Since then, we have had some hard conversations, and he has shared many of his personal struggles. The underlying issue is that he just felt very alone. Kate and I have had the opportunity to continually be present in his life. He lived with us for a couple of months while we helped him through some of his legal issues. He has since found a job and a room to rent. We are helping to support him as he works on finishing up his last year of high school (he graduates in April 2017), and he has become active in our church’s youth group. He still has struggles, and he doesn’t always understand God’s plan for him, but he knows he is not alone. We are so proud of Julio, and thankful that the Lord has given us the opportunity to be a part of his life!

Please pray for Julio and all of the other young men who have transitioned or who are getting ready to transition toward independence. Pray that the Lord would direct their path, and pray the He would place people in their lives who can continue to guide them.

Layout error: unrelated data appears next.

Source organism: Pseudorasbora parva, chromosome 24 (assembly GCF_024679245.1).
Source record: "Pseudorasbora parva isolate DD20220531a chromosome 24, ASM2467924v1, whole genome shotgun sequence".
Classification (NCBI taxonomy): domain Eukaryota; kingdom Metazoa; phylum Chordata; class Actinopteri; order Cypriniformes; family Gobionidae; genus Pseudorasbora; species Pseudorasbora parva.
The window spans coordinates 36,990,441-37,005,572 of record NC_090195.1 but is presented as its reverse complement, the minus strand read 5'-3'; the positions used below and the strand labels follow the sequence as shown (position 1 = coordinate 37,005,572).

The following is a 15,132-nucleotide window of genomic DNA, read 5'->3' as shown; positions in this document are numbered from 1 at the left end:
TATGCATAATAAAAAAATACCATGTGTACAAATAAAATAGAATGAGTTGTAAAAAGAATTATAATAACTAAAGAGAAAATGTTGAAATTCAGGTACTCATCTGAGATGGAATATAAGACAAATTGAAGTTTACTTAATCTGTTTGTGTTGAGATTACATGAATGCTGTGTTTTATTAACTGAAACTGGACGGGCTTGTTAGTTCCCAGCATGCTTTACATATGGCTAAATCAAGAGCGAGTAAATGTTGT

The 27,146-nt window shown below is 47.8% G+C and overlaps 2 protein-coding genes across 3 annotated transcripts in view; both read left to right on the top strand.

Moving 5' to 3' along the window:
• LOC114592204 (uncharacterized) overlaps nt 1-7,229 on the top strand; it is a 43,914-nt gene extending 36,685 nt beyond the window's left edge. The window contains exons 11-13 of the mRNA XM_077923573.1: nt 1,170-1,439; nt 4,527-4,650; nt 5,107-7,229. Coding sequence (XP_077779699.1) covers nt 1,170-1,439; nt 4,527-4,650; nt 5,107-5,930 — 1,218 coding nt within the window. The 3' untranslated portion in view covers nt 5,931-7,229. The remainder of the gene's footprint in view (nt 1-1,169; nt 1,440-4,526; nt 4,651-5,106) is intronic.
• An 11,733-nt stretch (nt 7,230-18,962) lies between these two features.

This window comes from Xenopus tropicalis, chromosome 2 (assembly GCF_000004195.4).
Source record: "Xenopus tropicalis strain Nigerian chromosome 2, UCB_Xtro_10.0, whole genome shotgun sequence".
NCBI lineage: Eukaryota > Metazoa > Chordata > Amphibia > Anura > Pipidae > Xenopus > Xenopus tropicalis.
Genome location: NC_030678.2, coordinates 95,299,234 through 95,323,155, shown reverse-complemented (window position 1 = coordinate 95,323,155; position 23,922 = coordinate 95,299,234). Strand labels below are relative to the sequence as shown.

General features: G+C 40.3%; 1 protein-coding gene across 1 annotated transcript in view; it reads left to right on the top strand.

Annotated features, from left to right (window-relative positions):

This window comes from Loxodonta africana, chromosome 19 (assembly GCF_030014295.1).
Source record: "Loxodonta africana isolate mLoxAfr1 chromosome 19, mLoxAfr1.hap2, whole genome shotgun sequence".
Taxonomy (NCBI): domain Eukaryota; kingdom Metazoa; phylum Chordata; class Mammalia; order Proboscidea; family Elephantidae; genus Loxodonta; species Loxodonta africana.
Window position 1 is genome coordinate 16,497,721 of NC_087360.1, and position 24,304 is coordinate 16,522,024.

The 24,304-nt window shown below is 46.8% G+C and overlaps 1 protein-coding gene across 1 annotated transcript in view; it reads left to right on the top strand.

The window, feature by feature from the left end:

– Billy & Kate

Rain & Flooding in Lima

Greetings from sunny Peru!

Since we are south of the Equator, we’re in the middle of a very hot and humid summer here in Lima right now. The last few days have been unbelievably hot and we’ve found ourselves seeking out air conditioning at the grocery store, the mall or just anywhere we can find fan to catch a breeze. The strong air conditioning inside the bank sure makes standing in long lines less of a chore!

While it is hot along the coast, it is the rainy season in the Andes Mountains and the region as a whole has received more rainfall than usual. The added rain is causing some of the worst flooding and mudslides in its recorded history not only in the mountains but here in Lima as well. The river beds in Lima that are normally dry or with very minimal water year-round have turned into raging torrents.